Indian Ocean: Bracing for yet another cyclone
JOHANNESBURG, 26 February 2007 (IRIN) - Madagascar is bracing for yet another cyclone as "Gamede" it makes its way across the Indian Ocean. Gamede has already taken its toll in the neighbouring Indian Ocean islands of Mauritius and La Reunion claiming two lives and injuring nine respectively.
According to Gianluca Ferrera, deputy director of the UN's World Food Programme (WFP) in Madagascar, the authorities "are absolutely on alert and closely monitoring the direction it [Gamede] is going to take."
Gamede follows Cylone Favio which brushed the southern tip of Madagascar before tearing through Mozambique's central province of Inhambane on Thursday. The Indian Ocean island has already been hit six times since December, with 'Bondo' at the end of December and 'Clovis' in January, causing the most damage.
"All prevalent information indicates Gamede has turned south but a number of coastal towns have already been [affected]," Ferrera said. The main concern is that areas along Madagascar's eastern coast are vulnerable after taking an earlier pounding from 'Clovis' which caused heavy flooding.
Even if the cyclone does not directly hit the island, "heavy rains will certainly [worsen] the situation," Ferrera warned. The food aid agency's operations have already been hampered in some areas. "Feeding of approximately 100,000 people in the affected areas has been delayed. We were supposed to start today [Monday] - [but] as a response to the weather we can only start on Wednesday, we are waiting to see what Gamede will do," he added.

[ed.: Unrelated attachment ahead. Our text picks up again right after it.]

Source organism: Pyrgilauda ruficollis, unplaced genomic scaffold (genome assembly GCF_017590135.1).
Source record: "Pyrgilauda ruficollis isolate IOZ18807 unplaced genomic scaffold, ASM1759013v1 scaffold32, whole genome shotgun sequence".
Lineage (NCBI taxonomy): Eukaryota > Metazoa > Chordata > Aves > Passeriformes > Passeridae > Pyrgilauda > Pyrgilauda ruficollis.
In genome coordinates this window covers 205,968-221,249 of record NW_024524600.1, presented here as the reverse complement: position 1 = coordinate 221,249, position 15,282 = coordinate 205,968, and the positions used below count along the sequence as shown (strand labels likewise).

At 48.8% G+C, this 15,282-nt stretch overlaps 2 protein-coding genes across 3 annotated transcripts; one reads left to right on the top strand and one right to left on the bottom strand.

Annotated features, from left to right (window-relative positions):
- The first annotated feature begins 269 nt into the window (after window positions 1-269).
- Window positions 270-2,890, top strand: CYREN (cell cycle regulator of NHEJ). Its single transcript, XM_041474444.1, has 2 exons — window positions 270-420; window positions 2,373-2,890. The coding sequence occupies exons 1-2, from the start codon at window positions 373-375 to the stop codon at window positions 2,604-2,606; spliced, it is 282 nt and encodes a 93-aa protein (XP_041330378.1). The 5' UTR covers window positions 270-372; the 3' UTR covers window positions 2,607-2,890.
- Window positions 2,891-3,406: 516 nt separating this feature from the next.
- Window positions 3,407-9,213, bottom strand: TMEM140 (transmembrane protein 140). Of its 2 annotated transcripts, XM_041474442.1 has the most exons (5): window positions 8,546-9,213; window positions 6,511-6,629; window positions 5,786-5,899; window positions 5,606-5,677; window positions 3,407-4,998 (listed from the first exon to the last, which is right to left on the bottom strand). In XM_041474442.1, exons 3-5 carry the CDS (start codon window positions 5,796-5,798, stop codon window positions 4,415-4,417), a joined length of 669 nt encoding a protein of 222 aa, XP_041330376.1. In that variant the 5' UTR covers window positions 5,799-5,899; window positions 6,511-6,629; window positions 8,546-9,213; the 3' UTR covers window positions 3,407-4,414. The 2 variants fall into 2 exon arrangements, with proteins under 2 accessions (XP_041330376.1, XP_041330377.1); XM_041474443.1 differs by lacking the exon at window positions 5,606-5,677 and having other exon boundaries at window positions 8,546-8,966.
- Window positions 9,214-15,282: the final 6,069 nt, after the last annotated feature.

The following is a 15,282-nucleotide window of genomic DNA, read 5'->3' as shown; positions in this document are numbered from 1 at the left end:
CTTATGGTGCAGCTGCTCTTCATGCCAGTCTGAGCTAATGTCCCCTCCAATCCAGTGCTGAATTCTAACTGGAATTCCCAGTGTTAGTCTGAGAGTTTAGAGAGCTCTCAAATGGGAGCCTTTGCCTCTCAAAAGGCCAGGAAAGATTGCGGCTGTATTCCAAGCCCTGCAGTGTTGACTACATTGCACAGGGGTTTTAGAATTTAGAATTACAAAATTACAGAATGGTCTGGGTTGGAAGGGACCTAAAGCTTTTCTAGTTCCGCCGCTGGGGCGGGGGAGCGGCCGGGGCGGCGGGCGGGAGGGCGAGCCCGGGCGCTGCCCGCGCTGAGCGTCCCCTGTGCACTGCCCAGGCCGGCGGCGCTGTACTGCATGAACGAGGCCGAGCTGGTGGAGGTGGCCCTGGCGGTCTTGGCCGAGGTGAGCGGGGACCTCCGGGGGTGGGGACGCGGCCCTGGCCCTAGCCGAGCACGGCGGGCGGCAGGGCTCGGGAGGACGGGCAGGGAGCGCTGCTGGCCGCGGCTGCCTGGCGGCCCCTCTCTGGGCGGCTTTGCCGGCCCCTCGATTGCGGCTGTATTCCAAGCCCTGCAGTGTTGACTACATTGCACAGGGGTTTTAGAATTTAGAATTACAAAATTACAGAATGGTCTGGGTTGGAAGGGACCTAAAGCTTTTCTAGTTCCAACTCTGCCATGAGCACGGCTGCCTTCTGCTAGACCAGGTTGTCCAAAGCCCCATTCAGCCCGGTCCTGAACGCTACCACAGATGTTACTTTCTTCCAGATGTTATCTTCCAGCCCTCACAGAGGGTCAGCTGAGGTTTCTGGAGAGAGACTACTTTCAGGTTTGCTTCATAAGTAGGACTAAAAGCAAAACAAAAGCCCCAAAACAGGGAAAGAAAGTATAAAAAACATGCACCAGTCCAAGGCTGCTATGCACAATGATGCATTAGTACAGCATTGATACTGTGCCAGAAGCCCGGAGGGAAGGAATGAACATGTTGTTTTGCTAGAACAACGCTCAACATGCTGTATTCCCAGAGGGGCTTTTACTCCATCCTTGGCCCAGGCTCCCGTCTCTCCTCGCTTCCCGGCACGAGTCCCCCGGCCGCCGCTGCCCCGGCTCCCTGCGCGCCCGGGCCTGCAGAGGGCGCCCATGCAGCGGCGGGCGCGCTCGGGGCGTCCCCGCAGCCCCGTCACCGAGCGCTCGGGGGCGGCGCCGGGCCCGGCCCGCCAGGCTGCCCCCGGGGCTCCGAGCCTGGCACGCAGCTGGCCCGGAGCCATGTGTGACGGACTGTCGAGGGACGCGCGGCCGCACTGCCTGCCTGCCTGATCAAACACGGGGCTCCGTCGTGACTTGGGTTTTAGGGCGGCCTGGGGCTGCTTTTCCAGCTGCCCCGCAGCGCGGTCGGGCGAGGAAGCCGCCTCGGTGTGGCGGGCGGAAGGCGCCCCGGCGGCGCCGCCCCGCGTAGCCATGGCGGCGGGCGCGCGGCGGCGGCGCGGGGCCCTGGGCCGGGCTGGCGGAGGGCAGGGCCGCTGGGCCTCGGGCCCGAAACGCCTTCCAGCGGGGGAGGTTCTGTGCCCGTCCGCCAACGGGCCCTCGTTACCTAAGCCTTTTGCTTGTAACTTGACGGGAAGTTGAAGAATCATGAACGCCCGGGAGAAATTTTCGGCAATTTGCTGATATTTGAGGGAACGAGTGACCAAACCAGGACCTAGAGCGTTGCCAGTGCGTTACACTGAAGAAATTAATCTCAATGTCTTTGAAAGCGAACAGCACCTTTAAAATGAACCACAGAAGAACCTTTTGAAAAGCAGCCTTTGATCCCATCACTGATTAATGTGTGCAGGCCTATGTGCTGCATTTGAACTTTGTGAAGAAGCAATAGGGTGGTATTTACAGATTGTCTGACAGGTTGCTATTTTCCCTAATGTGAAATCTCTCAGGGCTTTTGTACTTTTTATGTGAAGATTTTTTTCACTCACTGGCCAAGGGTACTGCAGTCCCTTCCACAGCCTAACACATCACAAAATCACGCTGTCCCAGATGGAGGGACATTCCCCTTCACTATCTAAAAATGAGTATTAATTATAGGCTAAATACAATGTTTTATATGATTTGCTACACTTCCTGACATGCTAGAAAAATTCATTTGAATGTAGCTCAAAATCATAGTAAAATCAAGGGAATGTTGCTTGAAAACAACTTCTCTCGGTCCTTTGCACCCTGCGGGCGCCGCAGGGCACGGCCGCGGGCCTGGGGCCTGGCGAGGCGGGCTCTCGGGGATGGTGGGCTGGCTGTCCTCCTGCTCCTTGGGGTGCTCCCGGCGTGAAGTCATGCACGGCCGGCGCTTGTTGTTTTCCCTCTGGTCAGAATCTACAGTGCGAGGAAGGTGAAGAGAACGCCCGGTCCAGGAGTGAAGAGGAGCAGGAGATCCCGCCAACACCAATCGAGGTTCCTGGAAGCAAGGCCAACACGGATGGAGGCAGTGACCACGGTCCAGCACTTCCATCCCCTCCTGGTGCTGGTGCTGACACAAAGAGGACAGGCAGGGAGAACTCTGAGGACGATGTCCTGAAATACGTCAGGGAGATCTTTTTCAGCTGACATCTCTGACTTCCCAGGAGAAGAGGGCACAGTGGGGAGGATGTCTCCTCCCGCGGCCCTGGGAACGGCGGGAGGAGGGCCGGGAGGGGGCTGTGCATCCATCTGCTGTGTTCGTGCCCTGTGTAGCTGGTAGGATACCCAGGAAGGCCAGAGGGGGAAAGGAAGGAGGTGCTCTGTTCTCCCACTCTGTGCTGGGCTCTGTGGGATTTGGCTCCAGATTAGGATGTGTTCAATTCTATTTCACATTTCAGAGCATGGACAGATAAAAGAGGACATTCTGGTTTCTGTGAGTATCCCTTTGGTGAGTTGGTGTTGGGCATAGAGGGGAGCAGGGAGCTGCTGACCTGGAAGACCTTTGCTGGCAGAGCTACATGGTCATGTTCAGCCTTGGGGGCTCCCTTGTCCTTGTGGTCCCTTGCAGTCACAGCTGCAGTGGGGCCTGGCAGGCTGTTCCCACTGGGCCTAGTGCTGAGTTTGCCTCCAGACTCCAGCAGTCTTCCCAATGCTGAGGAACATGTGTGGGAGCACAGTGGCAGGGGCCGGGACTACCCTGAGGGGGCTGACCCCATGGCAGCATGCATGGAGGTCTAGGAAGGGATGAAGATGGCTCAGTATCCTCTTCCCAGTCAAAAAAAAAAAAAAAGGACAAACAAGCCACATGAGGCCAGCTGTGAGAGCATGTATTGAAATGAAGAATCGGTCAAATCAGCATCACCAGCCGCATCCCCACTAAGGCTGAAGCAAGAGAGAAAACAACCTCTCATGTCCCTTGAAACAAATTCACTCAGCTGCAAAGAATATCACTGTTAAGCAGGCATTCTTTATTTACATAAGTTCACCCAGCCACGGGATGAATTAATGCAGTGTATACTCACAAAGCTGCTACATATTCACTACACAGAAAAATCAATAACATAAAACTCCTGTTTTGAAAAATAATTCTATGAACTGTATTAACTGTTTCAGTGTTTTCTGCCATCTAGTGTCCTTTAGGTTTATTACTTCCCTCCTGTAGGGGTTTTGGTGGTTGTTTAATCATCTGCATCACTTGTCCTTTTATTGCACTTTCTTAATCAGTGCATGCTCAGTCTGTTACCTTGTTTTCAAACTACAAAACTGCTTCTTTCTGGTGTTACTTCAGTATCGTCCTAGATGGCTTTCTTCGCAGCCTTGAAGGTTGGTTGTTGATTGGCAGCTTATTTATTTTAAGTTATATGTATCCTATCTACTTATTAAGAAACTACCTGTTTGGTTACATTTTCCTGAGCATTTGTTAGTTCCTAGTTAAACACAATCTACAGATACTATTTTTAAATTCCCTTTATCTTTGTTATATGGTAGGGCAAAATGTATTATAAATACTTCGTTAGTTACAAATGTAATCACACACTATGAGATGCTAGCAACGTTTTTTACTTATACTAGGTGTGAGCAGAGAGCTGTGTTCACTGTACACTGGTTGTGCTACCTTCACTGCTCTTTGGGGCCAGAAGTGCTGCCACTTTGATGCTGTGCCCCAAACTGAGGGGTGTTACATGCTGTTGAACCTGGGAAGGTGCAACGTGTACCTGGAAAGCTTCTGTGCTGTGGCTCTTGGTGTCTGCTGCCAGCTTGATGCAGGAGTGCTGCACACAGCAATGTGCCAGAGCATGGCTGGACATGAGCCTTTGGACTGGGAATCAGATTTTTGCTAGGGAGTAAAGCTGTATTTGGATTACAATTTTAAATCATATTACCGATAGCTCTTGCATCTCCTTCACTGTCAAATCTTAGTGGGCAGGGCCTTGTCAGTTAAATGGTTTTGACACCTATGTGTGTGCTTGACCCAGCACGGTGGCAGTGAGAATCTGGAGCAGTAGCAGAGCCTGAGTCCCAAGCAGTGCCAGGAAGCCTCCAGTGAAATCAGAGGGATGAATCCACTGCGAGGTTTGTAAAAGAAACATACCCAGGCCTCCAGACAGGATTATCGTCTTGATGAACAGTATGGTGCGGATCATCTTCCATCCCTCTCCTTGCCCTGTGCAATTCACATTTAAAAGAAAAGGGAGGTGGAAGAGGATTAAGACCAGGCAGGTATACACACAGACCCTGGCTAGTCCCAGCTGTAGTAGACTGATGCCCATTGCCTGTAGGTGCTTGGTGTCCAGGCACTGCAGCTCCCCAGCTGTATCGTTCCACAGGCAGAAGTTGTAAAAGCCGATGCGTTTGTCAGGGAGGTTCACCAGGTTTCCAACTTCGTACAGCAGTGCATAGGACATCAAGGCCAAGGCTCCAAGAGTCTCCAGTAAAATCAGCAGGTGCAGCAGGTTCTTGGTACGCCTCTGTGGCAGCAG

Meanwhile, Mozambican authorities are keeping a close watch on Gamede as they take stock of the damage caused by 'Favio'. "There has been serious damage," Fernanda Teixeira, Secretary General of the Red Cross in Mozambique told IRIN.
According to the Mozambican National Institute of Disaster Management, at least 40,000 people were affected by the cyclone. Mozambique is also trying to deal with 140,000 people displaced by the floods in the Zambezi valley in the centre of the country following heavy rains earlier this month.
The coastal town of Vilanculos was "most affected where an estimated 6,000 houses were partially or completely destroyed," Teixeira said. "People have been helped with shelter but families want to stay in their homes and start rebuilding," she added.
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